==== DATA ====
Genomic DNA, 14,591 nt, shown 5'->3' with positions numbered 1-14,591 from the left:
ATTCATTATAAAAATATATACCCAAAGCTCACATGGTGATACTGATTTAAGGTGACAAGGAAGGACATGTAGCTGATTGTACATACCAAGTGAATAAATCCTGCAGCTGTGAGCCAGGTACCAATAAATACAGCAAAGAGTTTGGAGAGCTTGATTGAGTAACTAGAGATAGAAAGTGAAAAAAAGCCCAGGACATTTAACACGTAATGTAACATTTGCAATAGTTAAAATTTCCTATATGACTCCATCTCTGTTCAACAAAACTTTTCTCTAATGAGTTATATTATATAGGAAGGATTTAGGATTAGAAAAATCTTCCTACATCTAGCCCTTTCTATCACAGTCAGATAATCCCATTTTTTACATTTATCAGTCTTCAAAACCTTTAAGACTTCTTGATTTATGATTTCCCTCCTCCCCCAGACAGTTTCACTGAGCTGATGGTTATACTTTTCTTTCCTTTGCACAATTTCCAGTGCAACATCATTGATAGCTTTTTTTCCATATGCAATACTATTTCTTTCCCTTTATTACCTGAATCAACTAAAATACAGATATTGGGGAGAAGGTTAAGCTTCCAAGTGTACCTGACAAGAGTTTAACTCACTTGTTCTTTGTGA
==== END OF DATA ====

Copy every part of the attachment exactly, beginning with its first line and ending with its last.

Genomic DNA, 14,591 nt, shown 5'->3' with positions numbered 1-14,591 from the left:
ATTCATTATAAAAATATATACCCAAAGCTCACATGGTGATACTGATTTAAGGTGACAAGGAAGGACATGTAGCTGATTGTACATACCAAGTGAATAAATCCTGCAGCTGTGAGCCAGGTACCAATAAATACAGCAAAGAGTTTGGAGAGCTTGATTGAGTAACTAGAGATAGAAAGTGAAAAAAAGCCCAGGACATTTAACACGTAATGTAACATTTGCAATAGTTAAAATTTCCTATATGACTCCATCTCTGTTCAACAAAACTTTTCTCTAATGAGTTATATTATATAGGAAGGATTTAGGATTAGAAAAATCTTCCTACATCTAGCCCTTTCTATCACAGTCAGATAATCCCATTTTTTACATTTATCAGTCTTCAAAACCTTTAAGACTTCTTGATTTATGATTTCCCTCCTCCCCCAGACAGTTTCACTGAGCTGATGGTTATACTTTTCTTTCCTTTGCACAATTTCCAGTGCAACATCATTGATAGCTTTTTTTCCATATGCAATACTATTTCTTTCCCTTTATTACCTGAATCAACTAAAATACAGATATTGGGGAGAAGGTTAAGCTTCCAAGTGTACCTGACAAGAGTTTAACTCACTTGTTCTTTGTGA